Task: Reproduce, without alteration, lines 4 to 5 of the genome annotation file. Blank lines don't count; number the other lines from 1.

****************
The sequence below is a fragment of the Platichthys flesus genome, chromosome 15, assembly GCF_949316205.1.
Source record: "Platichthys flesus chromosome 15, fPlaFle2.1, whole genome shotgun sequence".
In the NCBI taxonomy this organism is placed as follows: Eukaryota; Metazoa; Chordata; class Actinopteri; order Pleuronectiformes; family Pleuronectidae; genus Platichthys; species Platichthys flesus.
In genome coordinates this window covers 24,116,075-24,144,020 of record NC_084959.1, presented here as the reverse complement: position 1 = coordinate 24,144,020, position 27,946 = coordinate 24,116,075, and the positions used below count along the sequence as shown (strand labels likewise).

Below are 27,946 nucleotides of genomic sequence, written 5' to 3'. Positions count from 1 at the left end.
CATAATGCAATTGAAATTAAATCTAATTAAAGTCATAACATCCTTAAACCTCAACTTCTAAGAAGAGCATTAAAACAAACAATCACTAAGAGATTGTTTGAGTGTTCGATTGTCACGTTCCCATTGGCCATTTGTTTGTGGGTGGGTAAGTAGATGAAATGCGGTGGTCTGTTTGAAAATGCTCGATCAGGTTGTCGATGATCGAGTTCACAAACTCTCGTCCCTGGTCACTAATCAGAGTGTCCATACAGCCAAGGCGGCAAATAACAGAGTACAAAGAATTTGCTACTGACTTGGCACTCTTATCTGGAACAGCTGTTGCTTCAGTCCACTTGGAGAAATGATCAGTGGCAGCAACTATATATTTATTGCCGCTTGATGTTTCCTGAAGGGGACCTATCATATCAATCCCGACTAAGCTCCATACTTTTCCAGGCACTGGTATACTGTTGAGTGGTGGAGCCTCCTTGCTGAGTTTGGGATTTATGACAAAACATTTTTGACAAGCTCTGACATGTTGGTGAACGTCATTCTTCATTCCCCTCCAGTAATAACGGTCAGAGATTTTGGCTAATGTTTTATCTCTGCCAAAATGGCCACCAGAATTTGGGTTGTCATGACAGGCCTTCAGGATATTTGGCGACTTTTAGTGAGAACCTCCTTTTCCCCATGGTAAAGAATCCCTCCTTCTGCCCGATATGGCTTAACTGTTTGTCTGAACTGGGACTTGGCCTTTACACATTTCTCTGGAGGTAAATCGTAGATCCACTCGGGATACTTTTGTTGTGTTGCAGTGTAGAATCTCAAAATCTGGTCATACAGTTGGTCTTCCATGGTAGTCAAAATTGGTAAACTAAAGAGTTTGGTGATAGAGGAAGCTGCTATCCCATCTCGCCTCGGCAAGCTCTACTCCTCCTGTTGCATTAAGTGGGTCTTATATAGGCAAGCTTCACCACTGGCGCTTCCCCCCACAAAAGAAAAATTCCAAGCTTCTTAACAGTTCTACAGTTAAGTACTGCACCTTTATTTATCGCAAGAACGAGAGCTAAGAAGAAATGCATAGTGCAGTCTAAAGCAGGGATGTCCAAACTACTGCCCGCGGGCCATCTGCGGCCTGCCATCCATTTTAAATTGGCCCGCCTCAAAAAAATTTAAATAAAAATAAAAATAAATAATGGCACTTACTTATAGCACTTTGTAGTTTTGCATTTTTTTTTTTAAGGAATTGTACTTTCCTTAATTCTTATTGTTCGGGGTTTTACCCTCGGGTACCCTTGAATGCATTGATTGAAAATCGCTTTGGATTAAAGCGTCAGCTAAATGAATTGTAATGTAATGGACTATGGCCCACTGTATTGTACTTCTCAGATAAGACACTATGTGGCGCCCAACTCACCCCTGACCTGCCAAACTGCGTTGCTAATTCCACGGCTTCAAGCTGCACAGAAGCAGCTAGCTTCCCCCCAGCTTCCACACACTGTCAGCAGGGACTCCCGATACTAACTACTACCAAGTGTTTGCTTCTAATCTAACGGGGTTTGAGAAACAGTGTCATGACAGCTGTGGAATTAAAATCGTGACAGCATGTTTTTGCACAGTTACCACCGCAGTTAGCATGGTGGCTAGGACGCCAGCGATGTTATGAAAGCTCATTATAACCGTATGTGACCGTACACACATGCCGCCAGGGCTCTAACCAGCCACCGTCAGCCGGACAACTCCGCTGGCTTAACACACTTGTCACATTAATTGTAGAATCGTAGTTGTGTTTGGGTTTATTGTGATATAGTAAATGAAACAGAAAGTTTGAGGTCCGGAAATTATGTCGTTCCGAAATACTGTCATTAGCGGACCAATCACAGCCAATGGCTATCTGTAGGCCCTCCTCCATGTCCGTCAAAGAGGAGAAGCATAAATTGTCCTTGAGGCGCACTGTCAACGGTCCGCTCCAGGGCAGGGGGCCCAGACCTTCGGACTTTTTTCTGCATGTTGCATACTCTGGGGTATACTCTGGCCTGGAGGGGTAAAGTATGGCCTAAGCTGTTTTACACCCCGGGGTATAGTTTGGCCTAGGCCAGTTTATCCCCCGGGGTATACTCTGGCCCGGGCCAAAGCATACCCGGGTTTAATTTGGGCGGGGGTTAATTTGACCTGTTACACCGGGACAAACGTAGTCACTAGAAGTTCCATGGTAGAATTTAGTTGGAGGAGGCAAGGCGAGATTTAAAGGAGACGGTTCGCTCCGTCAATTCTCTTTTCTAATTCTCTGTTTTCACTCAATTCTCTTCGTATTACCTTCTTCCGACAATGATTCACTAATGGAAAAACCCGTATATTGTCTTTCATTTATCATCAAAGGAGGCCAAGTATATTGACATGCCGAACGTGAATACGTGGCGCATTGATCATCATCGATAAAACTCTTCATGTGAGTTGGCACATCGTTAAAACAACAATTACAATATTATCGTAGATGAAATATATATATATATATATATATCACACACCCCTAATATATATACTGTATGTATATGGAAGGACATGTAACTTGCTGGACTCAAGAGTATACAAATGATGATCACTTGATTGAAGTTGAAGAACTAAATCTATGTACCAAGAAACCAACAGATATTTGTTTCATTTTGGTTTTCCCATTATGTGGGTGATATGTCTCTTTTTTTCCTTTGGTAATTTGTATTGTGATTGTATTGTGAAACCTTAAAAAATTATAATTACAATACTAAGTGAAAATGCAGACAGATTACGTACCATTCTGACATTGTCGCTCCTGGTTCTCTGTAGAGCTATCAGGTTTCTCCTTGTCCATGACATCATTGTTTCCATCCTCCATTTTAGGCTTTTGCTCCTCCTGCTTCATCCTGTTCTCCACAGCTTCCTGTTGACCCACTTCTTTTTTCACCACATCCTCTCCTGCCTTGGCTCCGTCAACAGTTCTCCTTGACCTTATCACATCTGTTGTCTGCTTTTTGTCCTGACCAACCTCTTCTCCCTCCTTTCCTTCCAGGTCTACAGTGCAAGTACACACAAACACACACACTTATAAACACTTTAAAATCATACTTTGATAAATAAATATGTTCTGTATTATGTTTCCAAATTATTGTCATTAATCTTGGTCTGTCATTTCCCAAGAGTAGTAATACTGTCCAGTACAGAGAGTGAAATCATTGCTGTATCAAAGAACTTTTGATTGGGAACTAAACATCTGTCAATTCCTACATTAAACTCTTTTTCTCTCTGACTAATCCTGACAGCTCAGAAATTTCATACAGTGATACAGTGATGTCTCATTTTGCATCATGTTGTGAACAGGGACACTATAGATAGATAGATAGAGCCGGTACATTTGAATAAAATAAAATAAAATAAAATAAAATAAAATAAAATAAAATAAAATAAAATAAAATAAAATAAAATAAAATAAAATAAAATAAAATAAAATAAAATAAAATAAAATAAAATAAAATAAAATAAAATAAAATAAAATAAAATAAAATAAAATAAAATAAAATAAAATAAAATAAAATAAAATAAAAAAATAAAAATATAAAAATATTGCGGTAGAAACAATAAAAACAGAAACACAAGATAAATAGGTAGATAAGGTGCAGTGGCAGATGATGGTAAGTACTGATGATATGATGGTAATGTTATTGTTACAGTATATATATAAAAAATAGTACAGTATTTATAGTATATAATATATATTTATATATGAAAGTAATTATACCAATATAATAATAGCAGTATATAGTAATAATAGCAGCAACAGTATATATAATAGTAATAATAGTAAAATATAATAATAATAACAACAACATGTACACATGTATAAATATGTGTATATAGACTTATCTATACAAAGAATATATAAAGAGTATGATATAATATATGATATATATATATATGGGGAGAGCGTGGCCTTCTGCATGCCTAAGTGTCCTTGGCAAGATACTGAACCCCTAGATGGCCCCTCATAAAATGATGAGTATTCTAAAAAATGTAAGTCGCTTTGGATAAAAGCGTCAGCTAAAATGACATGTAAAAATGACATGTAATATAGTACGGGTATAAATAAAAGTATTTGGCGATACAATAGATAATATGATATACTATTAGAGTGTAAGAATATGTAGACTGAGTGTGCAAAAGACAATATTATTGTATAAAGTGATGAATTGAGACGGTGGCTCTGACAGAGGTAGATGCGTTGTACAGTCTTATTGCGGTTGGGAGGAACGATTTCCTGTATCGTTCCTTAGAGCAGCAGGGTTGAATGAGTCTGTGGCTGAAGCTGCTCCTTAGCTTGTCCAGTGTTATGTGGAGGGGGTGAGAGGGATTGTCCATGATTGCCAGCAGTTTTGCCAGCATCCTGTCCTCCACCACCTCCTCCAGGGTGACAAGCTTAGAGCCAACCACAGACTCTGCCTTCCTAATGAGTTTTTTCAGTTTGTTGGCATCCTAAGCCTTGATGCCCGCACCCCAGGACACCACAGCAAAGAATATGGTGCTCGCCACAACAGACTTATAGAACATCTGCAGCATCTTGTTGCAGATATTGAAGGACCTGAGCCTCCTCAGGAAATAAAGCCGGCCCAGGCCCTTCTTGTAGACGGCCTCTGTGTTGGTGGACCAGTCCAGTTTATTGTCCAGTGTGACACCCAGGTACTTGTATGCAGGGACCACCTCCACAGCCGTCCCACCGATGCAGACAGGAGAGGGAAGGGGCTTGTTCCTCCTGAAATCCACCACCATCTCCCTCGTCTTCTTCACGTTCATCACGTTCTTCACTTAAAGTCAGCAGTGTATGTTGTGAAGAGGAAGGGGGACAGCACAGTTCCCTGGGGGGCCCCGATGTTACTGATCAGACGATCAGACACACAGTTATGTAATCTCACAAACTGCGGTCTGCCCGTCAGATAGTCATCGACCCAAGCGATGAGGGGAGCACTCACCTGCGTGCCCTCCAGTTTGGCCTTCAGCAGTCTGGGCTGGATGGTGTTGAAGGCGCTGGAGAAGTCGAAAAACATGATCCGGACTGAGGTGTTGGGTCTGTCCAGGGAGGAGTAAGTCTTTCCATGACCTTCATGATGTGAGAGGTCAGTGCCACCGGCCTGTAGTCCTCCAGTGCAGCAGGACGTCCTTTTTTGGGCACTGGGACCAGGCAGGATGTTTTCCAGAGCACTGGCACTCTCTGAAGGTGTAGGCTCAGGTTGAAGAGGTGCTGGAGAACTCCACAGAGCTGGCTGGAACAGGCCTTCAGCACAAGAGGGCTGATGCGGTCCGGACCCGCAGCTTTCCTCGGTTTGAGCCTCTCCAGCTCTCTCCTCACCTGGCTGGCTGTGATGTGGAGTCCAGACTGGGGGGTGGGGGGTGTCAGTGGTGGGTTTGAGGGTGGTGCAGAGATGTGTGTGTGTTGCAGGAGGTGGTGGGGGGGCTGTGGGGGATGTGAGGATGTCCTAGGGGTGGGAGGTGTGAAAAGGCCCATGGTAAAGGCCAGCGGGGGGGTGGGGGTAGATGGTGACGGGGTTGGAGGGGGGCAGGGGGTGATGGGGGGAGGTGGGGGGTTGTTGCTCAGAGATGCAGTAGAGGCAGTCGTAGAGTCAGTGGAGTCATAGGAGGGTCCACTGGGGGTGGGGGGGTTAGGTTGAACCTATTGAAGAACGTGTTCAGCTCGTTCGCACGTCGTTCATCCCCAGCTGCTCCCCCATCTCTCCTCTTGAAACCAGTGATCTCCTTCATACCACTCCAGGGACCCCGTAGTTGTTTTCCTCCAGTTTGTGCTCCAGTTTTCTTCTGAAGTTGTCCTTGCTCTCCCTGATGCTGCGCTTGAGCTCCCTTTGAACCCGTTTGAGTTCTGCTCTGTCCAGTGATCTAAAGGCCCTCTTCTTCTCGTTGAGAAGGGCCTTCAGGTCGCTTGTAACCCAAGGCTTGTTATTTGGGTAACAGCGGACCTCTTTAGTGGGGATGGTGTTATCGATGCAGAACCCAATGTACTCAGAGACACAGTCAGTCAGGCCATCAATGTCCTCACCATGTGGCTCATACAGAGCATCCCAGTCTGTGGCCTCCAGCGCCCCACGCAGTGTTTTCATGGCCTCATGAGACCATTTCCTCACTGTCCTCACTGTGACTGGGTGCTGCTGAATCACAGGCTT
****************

In genome coordinates this window covers 24,116,075-24,144,020 of record NC_084959.1, presented here as the reverse complement: position 1 = coordinate 24,144,020, position 27,946 = coordinate 24,116,075, and the positions used below count along the sequence as shown (strand labels likewise).

Below are 27,946 nucleotides of genomic sequence, written 5' to 3'. Positions count from 1 at the left end.